Suede was one of the first and leading instigators of Britpop music of the '90s. Many music critics had compared the tandem of Suede's vocalist Brett Anderson and guitarist Bernard Butler to that of The Smiths' Morrissey and Johnny Marr. And, as if following the footsteps of their predecessors, Anderson and Butler had a falling out without even finishing their second album, Dog Man Star (1994). Many critics had put a pressure on Anderson, whom they said could not go on without Butler by his side. In fairness, I still found post-Butler Suede releases at par with the debut album. I'm sure most of you also got hooked with "Beautiful Ones," which comes from the third album, Coming Up (1996). Regardless, everything murky between Anderson and Butler seems to be now water under the bridge, for the duo has recently reformed, in 2004, albeit with a new band, The Tears, and with a new debut album, aptly titled Here Come The Tears (2005), two songs from which I will be including in the next volume of this compilation series.

I would have to thank The Youth's bassist, Robert Javier, an old friend of mine, for introducing me to a roster of obscure "New Wave"sounding bands in the midst of the Grunge explosion in the '90s. I remember, back in that decade, I was an avid fan of the Philippine music magazine Rock n' Rhythm, in which Javier was a column writer / music reviewer. And from his column where I first read about the Scottish band Teenage Fanclub. And the band's second album, Bandwagonesque (1991), was my first taste of Teenage Fanclub's catchy music. And what I included here are my two most favorite Teenage Fanclub songs.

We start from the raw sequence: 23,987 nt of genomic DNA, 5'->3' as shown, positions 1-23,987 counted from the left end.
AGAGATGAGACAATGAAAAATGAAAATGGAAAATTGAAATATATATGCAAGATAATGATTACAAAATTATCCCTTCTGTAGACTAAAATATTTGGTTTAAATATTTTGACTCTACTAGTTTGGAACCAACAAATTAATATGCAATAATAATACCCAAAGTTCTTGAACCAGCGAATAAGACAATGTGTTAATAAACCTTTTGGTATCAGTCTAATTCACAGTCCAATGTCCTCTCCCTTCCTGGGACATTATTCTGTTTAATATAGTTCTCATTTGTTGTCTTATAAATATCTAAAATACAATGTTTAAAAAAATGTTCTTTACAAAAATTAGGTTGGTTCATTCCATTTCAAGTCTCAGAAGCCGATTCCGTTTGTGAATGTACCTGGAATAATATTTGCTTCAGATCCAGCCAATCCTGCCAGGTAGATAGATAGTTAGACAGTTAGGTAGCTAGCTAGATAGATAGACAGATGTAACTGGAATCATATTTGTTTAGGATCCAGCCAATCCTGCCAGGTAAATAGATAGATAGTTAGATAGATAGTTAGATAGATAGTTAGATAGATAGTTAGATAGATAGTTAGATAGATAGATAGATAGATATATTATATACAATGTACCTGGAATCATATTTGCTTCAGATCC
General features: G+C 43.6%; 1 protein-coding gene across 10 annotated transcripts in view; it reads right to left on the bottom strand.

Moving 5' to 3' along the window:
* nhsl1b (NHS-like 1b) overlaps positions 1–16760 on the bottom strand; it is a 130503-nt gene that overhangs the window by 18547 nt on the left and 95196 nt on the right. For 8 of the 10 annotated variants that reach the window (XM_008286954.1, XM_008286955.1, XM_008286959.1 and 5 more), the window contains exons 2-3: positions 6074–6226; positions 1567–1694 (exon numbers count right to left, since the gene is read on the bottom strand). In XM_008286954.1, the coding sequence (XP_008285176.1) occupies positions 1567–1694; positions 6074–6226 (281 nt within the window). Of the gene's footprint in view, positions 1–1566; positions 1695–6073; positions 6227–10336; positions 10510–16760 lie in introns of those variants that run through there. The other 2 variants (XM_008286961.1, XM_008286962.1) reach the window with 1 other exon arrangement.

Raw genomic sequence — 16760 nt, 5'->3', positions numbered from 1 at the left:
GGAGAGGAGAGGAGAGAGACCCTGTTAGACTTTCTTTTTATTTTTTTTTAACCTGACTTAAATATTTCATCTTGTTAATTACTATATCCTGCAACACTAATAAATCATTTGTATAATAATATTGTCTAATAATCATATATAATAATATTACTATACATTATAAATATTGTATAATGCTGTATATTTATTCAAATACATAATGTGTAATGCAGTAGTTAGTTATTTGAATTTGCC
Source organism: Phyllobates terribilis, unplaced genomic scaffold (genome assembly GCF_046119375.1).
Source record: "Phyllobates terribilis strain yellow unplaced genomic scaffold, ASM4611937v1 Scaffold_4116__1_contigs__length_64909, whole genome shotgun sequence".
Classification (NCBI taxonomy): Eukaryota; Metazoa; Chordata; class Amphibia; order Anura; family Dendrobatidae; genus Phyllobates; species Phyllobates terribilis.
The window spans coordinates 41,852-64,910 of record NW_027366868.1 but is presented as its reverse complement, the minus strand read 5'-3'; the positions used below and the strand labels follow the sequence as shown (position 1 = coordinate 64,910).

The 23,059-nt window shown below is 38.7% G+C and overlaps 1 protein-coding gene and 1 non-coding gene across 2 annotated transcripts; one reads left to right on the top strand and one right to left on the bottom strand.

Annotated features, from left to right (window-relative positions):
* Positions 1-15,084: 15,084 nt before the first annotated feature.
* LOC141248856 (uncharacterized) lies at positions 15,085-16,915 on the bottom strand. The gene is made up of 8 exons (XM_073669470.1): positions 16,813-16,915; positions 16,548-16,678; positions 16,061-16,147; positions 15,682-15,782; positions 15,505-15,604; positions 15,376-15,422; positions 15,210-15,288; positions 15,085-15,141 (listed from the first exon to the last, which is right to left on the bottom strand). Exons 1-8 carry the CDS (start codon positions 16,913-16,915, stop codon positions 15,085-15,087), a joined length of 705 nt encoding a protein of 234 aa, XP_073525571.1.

You may download the compilation here.

Disclaimer: My intention is to give you a taste test of some of my favorite bands. If you happened to like their music, support them by purchasing original copies of their albums.


Wikipedia—one of, if not the most reliable reference on the Internet today.


  • At Tuesday, November 15, 2005 5:08:00 AM, Anonymous Anonymous said…

    Sir elf, im going over your blog site and found this post about your passion for the sweddish band "Popsicle." I admire this band also starting from my High School Days. Too bad though na ung naabutan ko na lang ung self-titled album nilang "Popsicle." Asa kin pa ung casette tape nun. Personally my favorite there is the song "Please Don't Ask" w/c incidentally became no. 1 and longest staying in the charts of a radio station in Dagupan City. I tried asking the record bars dito sa Pinas pero wala nakong mahanap pang CD nila. Pati sa internet I tried searching for MP3s pero to no avail. Hope you could share me some of your mp3s of Popsicle.

    Thanks po.


  • At Thursday, November 17, 2005 11:18:00 AM, Blogger eLf ideas said…

    Send me your postal address so I can just mail you a CD-R of all the Popsicle songs I have, plus some more MP3s. Don't worry, this is much easier than uploading entire albums on the Internet. Besides, mailing a CD-R there will cost me only C$2.

  • At Friday, November 25, 2005 3:41:00 AM, Anonymous Anonymous said…

    Hi Sir Elf,

    I just read your reply. Wow, I think that would be great! How generous of you to do that big favor for me. Here's my mailing address:

    Kristoffer Evangelista
    2F Globe Telecom Plaza 1
    Pioneer cor. Madison Sts. Mandaluyong City 1552 Philippines

    Please kindly advise me of the cost so I could reimburse it back to you via Western Union. Im glad to have met someone as passionate with Popsicle like I do. Thanks for the generosity man! You're such a blessing! Astig! \m/